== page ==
What is the Halving?
Bitcoin, the internet's very own public payment network and store of value, is known for being decentralized and having no governance. This means that everything is pre-programmed into the protocol, and it uses these "rules" as its monetary policy. In any and all monetary policies, one of the most important factors to consider is money creation.
Who gets to print the money? Who gets to decide how much is printed, and how often? This is one of the most important aspects in any monetary policy because there is tremendous power in the hands of those responsible for such rules.
With Bitcoin, it is pre-determined. Satoshi set in stone the monetary policy of Bitcoin when he decided that in order to distribute the coins fairly to network participants, it should be done automatically and at a fixed and predetermined rate, with new coins being introduced into the system with every new block added to the chain, as a reward to the miners who are using hardware and electricity to do so.
When Bitcoin was finally "turned on" by Satoshi in 2009, 50 new coins were added as a reward in every new block., every ten minutes. The halving occurs every 210,000 blocks, or around 4 years. The Bitcoin protocol dictates that after this time, the new coins being given as a reward will be cut exactly in half, therefore, it was called the Bitcoin Halving.
The first halving happened in late 2012, the second one was in mid 2016, and third Bitcoin halving is set to occur this coming May 2020. There will be halvings every 4 years until the last satoshi is mined in 2140, but 98% of bitcoins will be mined by 2028.
Yes, you read that right. 120 years of halvings to go!
What Happens During and After The Halving?
Looking at the history of Bitcoin, we see two halving events with very similar themes surrounding them. In the year before the halving, we see a big downward price movement, while in the year during the halving, we see a decent recovery and accumulation period, and finally, in the year after the halving, we see a parabolic run-up to new all-time highs for the price of Bitcoin.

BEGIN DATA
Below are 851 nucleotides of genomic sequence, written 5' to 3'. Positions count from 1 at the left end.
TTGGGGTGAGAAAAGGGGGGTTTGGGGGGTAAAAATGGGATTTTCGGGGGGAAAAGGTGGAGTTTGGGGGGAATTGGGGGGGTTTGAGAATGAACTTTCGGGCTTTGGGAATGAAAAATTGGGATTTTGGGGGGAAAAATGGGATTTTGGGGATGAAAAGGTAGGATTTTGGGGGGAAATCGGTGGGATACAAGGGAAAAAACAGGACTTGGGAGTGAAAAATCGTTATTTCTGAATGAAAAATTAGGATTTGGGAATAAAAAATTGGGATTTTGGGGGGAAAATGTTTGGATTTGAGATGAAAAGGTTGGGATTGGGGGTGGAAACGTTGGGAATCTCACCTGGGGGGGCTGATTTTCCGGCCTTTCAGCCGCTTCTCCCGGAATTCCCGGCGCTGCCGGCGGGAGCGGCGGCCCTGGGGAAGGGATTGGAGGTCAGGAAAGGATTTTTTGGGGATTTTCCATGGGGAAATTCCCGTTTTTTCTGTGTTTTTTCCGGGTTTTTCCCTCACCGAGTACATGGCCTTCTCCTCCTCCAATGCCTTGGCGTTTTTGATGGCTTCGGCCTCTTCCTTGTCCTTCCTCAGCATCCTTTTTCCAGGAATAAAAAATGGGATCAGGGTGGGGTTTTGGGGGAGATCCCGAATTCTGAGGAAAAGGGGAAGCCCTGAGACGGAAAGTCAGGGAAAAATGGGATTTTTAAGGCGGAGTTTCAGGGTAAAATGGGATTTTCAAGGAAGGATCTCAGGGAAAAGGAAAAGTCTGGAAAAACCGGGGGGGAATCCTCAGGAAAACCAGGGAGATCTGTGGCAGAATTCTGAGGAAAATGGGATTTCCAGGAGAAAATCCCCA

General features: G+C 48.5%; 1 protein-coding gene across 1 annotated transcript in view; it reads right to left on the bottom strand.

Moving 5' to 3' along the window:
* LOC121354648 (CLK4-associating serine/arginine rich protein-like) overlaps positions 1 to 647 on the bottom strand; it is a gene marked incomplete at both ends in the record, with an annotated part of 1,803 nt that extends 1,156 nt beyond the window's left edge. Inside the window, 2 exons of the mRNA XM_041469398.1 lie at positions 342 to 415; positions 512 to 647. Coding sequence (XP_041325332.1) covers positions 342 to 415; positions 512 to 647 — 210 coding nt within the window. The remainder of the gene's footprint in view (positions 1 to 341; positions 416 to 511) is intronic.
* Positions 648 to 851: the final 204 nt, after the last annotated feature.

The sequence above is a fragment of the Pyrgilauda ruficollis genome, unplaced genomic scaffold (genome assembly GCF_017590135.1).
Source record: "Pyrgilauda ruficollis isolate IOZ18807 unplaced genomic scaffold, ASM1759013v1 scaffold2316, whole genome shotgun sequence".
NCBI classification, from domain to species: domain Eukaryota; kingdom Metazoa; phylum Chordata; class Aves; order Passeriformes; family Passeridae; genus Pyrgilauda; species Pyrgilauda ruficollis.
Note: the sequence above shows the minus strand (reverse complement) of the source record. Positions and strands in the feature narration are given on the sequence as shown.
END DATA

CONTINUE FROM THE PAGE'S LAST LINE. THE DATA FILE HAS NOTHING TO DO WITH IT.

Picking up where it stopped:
In 2011, Bitcoin went from mere cents to $32, then suddenly crashing over 90% down to $2. From 2011 to 2012, the price slowly but sure crawled back up to $12 right before the first halving in November 2012. In 2013, Bitcoin went from $15 to an astonishing $1200 by December. Then it crashed for two years down to $200, and stayed there for a while.
By January 2015, Bitcoin had fallen to its lowest point of $190, but ended that year at around $350. By 2016, Bitcoin had started to climb again, finishing strong that year at $800, a 100+% increase. And then, the 2017 bull run blew people's minds and we saw Bitcoin run up from $800 to $20,000 in the same year, breaking all records.
As you can see, the pattern is quite obvious.
In 2018, like clockwork, Bitcoin crashed again, and it hit its lowest point in December 2018 at $3200, and 85% drop. Still following the script, it then recovered in 2019, from $3200 up to $14000 then correcting itself to $10,000~ today, February 2020. The Halving is set to happen this year, between April and May 2020, and if history tells us what's possible, we should see a strong bullish market develop this year, leading up to a new all-time high by 2021.
Stock to Flow Ratio and Halvings
A great chart to visualize the halving's effect on the market and the price of Bitcoin can be seen in the in-depth analysis of data analyst @100TrillionUSD in his widely acclaimed article , "Modeling Bitcoin's Value with Scarcity", which is about the Stock-to-Flow ratio of Bitcoin as digital gold, compared with other commodities. The halvings reduce the flow of Bitcoin and causes a supply shock, but with demand ever increasing, the only direction left for the price is to go up.
The absolute scarcity and provably fixed supply of Bitcoin is a first of its kind in the financial and commodity markets. The world are just starting to understand the implications of having a digital commodity with nearly perfect monetary properties that is only available in a fixed quantity.
According to the Stock-to-Flow chart, Bitcoin has a range of $55,000 to over $100,000 between 2021-2024, with historical prices overshooting the peak by a factor of 3. And if we extrapolate further? Theoretically, Bitcoin can reach beyond that range just by capturing a big percentage of the gold market or other store of value asset classes.
What do you think? Will history repeat itself? Let us know in the comments!